Before he became a fighter, Brian Foster worked at a mattress factory with his younger brother. When his brother died during a tragic hike on Wild Horse Mountain, Foster then became a fighter.
Filled with unfocused rage and anguish, Foster couldn't return to the mattress factory where he had worked with his brother for three years. "I just got very angry and hard to deal with. He passed away, and I couldn't go back," Foster said.
Looking for a way to deal with his overwhelming emotions, Foster found fighting. "I started training with some old buddies. It was a way to go on after my brother died."
"A lot of people deal with anger in different ways, and my way may not have been the best way, but fighting brought me back to earth and gave me something to live for."
Aside from providing Foster with a way to channel his anger, fighting has given him a new direction in the long term. It quickly became that apparent that he was pretty good at fighting, so Foster decided to pursue it as a full-time occupation.
"A lot of people work jobs that they don't love. I love fighting, it's done me well, and I figured I'd give it everything I got."
After compiling a record of 9-3, Foster decided to make the move to Hughes Intensive Training (HIT Squad), he says, "to gain the knowledge from a world champion."
Foster now spends most of his most of his time at the HIT Squad training center.
Most of the year, he lives in the HIT Squad dormitories that once were military barracks. "I maintain the fighter lifestyle. I live, eat, sleep, and fight," Foster says.
There are many sacrifices involved in embracing the fighter lifestyle. Foster lives over a five hour drive away from his wife and kids, who he gets to see only occasionally. "I support them at home. My wife supports me in everything I do. She understands that this is what kept me out of trouble and being able to function properly."
"We've been together for a very long time," Foster said of living away from his wife. "There's no problems or misunderstandings. We trust each other and she loves and respects what I do."
So far, Foster's dedication has been paying off. He's gone 4-1 since joining HIT Squad, including an impressive win over Brock Larson and a "Fight of the Night" loss to Rick Story.
When speaking about his training, Foster singled out Robbie Lawler and head trainer Mark Fiore as his two closest influences.
Speaking about Lawler, Foster said, "He critiques me in every aspect. We match up very well, and he is in my mind, my number one mentor here."
"Mark Fiore gives you the advice you need from the outside looking in. Observation-wise, Mark Fiore tells me where to go with everything. He sees every situation I get into and he knows where I need to work."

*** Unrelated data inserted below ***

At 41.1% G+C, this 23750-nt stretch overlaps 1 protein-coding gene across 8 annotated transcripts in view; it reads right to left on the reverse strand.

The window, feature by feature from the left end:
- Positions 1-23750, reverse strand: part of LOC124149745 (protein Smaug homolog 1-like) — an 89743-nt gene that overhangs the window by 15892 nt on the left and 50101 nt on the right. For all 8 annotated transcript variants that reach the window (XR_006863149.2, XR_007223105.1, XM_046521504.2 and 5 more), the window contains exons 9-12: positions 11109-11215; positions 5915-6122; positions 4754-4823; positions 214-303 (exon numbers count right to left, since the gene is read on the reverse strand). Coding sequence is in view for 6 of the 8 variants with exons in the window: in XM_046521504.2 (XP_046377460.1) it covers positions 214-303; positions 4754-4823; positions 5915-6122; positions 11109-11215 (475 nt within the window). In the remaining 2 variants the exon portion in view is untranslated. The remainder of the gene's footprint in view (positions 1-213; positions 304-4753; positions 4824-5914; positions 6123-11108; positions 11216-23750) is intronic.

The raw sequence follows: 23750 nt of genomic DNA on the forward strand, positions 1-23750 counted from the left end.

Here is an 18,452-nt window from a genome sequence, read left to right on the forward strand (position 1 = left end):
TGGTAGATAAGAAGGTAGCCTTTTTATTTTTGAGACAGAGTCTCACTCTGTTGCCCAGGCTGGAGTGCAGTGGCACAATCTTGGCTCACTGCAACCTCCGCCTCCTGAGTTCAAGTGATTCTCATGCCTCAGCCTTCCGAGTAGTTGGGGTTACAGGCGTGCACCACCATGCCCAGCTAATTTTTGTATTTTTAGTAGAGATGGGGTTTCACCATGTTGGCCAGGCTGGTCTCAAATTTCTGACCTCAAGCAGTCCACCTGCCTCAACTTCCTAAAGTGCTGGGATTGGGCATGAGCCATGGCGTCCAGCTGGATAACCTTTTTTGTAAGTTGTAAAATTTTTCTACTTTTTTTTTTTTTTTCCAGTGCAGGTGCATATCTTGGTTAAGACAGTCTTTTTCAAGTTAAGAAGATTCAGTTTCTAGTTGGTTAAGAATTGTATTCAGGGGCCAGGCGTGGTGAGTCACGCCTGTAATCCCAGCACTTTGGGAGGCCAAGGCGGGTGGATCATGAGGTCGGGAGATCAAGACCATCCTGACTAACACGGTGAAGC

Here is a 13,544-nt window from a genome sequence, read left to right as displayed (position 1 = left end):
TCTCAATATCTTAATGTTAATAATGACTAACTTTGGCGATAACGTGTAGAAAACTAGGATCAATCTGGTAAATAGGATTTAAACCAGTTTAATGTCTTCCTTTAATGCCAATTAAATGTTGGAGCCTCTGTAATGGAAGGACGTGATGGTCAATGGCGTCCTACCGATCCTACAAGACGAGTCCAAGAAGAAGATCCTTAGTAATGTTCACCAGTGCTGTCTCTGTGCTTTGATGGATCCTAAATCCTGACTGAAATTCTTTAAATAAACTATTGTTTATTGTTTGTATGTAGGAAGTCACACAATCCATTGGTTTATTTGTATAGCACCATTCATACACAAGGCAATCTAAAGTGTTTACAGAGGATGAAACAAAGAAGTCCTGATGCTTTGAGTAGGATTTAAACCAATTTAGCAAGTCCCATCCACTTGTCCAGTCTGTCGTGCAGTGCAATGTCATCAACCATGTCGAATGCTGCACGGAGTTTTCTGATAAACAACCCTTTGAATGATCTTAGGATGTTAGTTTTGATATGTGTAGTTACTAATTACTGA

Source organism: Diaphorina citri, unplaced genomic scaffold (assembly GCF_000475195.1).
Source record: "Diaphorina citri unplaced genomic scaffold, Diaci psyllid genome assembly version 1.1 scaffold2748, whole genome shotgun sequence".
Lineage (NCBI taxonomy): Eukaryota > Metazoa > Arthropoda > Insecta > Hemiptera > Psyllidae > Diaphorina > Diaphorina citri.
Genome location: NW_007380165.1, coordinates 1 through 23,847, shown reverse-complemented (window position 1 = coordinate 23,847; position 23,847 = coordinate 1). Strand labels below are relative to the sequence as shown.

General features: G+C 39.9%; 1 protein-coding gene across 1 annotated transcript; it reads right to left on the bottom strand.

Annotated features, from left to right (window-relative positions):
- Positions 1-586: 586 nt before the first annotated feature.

Foster's upcoming fight with Chris Lytle may not be on the main card, but looking at the fight stylistically, it looks like it has some serious fight of the night potential.
Lately it seems like Lytle has gone out of his way to try to turn his fights into all-out brawls. Doing such a thing against a puncher like Foster could have disastrous consequences for Lytle, but it should make for a war.
Foster liked the match-up, and said of Lytle, "I love the way he fights. If he brings the same fight that he usually brings against me, then it's going to be a very exciting fight to watch."
Still, Foster is wary of the problems that Lytle represents. "He's got experience, hard punches, good boxing background, and a tough chin. Nobody's ever finished him. Good, really nice, respectful guy."
Foster has a lot of respect for his opponent, but feels like he has the advantage when it comes to skills, as well as intangibles.
"I have Hughes on my side, and his experience. I've seen this factor play out multiple times. I've trained with people who've beat (Lytle) before, and he knows that. I think he's going to get tired of me hitting him probably about half way through the second round."
Foster is in no way looking past Lytle, but when asked to comment upon his own future, Foster said that he wants to continue fighting for a long time. "I want to bring more notoriety to this gym. I just want to help this gym grow. This environment helped me grow into a better person."
Foster says that when he's done fighting, he hopes that he can pass on his knowledge to future fighters. "I've got some sons coming up that are destined to do what their dad is doing. They want to be fighters as well. It's not like I'm going to push on them, but they're little athletes, and they're kinda bred to be that way, so yeah, I'd love to hand that knowledge down to them."
A lot of fighters late in their careers don't wish for their children to enter into the fighting lifestyle. So far, Foster isn't one of those men. Foster sees fighting as the thing that transformed him from being, "pretty much an angry, violent, little kid," into the man that he is today.
Whenever Foster goes out to fight, he always brings along a picture of his younger brother who worked with him at the mattress factory. The difference between his first fights and now, is that now when he fights, it's no longer about channeling his anger.